Gain and maintain: how government can build trust in the era of digital transformation

By on 22/02/2024 | Updated on 22/02/2024

“One of the things about trust is it takes a long time to build and can be lost in a split second.”

In our latest episode of the Government Transformed podcast – produced by Global Government Forum with support from knowledge partner Visa – expert guests discuss why trust is a prerequisite for the delivery of successful digital services, and how to earn it.

Guests Eilidh McLaughlin, head of the Scottish Government’s Digital Citizen Unit (the opening quote is hers) and Ben Roseth, modernisation of the state senior specialist at the Inter-American Development Bank, cover a lot of ground, from the importance of inclusivity and the merits of integrated service centres, to data protection, and learning from the private sector.

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Asked why there should be so much emphasis on trust in transformed services, Roseth says “One word: uptake”.  

“If users don’t trust the digital services, they’re not going to use them. And if they don’t use them, then neither the government nor the citizenry are going to get any of the benefits that digital services can entail – the greater efficiency, the greater transparency, the greater objectivity.

“Governments are often bounding headfirst into digital transformation and spending lots of money… but it’s all for naught if the digital services are not going to be used. So if we see trust as a prerequisite to uptake, then trust is a prerequisite for getting value for money.”

What’s key to uptake, McLaughlin highlights, is inclusivity. Users must be at the heart in any service design process in government, but quite often “we’re not thinking about all users”, she says. People who are digitally excluded, who live in poverty, who are disabled, or who have mental health conditions often lack trust in government, so demonstrating that they’ve been considered when new services are launched is vital. She explains how the Digital Citizen Unit is doing this, as well as its broader remit.

Roseth agrees that starting with usability and user-friendliness is of paramount importance, and what’s essential, he says, is not taking citizens’ perceived experience of using a service at face value but using observational techniques to properly see how they engage with it and to fix any issues. This could entail a change as simple as moving a button from the left to the right, or adjusting the language used in forms.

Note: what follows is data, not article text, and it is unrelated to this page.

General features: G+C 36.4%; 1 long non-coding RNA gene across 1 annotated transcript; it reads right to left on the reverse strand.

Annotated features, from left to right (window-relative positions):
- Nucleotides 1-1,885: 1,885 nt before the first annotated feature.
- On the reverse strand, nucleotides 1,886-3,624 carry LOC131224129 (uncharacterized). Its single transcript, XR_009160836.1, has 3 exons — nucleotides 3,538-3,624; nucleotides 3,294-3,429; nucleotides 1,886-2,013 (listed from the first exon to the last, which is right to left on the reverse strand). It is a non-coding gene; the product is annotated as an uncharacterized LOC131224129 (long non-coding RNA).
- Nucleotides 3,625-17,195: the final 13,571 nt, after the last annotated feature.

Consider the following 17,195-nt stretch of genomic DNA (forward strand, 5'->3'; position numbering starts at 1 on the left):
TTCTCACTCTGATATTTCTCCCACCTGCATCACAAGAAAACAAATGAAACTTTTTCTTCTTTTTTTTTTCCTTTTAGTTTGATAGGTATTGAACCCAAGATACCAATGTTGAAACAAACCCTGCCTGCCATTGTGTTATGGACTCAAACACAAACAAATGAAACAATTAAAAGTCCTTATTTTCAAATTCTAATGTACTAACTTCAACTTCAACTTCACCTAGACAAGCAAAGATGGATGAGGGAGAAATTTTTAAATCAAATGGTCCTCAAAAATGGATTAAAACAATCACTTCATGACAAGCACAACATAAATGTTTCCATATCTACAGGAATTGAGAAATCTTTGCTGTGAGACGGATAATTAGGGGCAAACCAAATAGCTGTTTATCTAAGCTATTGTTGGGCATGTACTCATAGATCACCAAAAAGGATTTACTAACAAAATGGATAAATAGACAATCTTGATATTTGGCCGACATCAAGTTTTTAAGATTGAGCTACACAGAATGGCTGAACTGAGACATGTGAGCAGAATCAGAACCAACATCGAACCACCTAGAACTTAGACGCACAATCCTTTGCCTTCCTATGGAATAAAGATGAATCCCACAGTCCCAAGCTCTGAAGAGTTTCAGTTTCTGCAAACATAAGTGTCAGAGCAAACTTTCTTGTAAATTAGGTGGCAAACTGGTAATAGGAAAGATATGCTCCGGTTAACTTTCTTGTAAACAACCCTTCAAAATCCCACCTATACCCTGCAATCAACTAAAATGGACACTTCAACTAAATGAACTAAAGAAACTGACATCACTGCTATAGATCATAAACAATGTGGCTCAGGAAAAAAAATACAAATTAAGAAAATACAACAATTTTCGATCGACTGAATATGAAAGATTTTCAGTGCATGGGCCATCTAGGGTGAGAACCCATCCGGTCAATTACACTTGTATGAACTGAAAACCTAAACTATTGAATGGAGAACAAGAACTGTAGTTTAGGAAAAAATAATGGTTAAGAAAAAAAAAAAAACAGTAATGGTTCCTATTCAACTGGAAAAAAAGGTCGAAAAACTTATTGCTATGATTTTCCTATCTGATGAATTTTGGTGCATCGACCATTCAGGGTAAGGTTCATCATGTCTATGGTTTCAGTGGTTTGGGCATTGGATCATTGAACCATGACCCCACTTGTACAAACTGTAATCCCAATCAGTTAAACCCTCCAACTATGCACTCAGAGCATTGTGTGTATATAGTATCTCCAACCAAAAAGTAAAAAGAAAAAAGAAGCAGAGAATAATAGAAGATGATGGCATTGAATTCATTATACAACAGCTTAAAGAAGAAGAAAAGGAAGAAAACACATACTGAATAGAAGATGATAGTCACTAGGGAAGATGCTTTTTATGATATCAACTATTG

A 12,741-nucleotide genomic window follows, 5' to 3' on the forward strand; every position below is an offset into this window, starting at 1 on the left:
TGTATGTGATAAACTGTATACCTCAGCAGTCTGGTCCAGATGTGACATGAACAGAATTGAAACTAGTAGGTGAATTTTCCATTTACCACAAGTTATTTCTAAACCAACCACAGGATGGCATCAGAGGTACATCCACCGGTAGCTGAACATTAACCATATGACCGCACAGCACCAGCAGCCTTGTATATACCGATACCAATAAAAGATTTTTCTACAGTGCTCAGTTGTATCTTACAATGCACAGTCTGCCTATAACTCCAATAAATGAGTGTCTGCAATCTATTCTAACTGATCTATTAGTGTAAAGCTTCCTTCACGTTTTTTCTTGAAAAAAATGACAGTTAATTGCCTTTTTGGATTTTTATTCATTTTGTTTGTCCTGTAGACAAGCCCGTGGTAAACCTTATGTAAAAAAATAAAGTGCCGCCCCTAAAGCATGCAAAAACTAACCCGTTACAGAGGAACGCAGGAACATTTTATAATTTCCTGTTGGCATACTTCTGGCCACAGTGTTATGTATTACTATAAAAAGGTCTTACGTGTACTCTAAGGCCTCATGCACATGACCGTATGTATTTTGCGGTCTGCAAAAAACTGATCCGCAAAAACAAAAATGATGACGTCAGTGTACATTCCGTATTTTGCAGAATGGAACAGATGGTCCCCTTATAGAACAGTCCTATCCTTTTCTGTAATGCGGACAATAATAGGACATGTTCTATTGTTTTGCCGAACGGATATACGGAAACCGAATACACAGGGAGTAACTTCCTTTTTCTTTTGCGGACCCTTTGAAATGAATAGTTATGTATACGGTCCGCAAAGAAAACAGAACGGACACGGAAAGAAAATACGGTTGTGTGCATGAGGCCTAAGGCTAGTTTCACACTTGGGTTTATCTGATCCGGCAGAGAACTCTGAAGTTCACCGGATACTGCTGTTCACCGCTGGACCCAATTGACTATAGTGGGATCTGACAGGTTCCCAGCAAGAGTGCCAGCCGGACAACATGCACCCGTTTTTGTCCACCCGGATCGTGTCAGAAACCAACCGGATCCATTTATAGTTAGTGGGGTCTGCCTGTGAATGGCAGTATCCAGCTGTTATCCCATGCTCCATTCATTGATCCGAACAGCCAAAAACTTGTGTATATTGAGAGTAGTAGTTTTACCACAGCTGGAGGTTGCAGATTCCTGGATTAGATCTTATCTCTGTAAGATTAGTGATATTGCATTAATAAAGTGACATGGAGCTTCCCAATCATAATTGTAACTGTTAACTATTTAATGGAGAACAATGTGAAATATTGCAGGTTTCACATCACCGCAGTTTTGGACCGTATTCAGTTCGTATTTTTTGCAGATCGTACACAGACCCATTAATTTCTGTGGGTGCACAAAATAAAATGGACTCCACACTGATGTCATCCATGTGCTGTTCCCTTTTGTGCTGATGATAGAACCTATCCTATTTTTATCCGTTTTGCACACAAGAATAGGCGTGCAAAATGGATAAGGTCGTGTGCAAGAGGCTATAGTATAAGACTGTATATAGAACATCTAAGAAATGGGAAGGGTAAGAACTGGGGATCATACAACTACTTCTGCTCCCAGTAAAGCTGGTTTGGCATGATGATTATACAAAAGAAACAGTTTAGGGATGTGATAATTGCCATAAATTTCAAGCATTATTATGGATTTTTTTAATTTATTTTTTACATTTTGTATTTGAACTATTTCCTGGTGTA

“Demonstrate to [citizens] that government is trying to make their lives better,” he says.

The merits of integrated service centres

Both Roseth and McLaughlin speak of the need to balance digital services with the in-person services some citizens require.

If the focus is truly on “making government more citizen orientated, to meet citizens where they are, and give them their services in a way that is most helpful to them”, then Roseth sees scope for an omni-channel approach in which citizens can access a service online but also talk to someone in person if needed. He gives the example of integrated service centres where people can access anything they need under one roof.

What might also be useful in fostering trust, Roseth says, is allowing citizens to leave public reviews for government services, and for governments to enable ‘tracking’ for certain services – in much the same way that retailers and delivery companies allow people to see where their parcels are – so that people can see the progress of a passport application, for example. “Data milestones that give citizens peace of mind,” as he puts it.  

Data protection and cybersecurity

McLaughlin and Roseth also share insights into how governments can prevent loss of trust, focusing particularly on data protection, cybersecurity, transparency and accountability. 

“We cannot presume that people actually understand how we’re going to use their data,” McLaughlin says. “We tend to do privacy notices in very legalistic terms – they don’t often explain data flows particularly well and they certainly can’t explain to people very easily at which point… they may be able to either extract their data, ask for it to be restricted, or indeed correct it.”

Making clear who a citizen should contact if they are worried about how their data is being used, and ensuring government is transparent if there are data breaches is vital if trust is to be gained and maintained.

McLaughlin also advises “communicating with people even when you don’t have much to communicate. It’s the silence that breaks the trust”.

Touching, too, on why citizens so readily hand their data over to private sector companies yet are reluctant to do so with government, and trust in the context of digital services in Latin America and the Caribbean, join this week’s guests for a fascinating deep dive into trust in government – at a time when so many institutions are lacking it.

The fifth and final episode of Government Transformed Series 1 – Tracking the digital transformation journey – from Barbados to Iceland – will be out next week. It features Vigdís Jóhannsdóttir, chief marketing officer at Digital Iceland, and Marva Howell, permanent secretary of the Barbados Ministry of Innovation, Science and Smart Technology.

Subscribe to Government Transformed on Apple PodcastsSpotifyGoogle Podcasts or Acast and go to GGF’s podcast page for updates.  

Previous episodes:
Episode 1: The difference between digitalisation and true transformation in government
Episode 2: Making digital transformation happen in government: from the ‘why’ to the ‘how’
Episode 3: How the centre of government can be an enabler – not a blocker – of public service digital transformation

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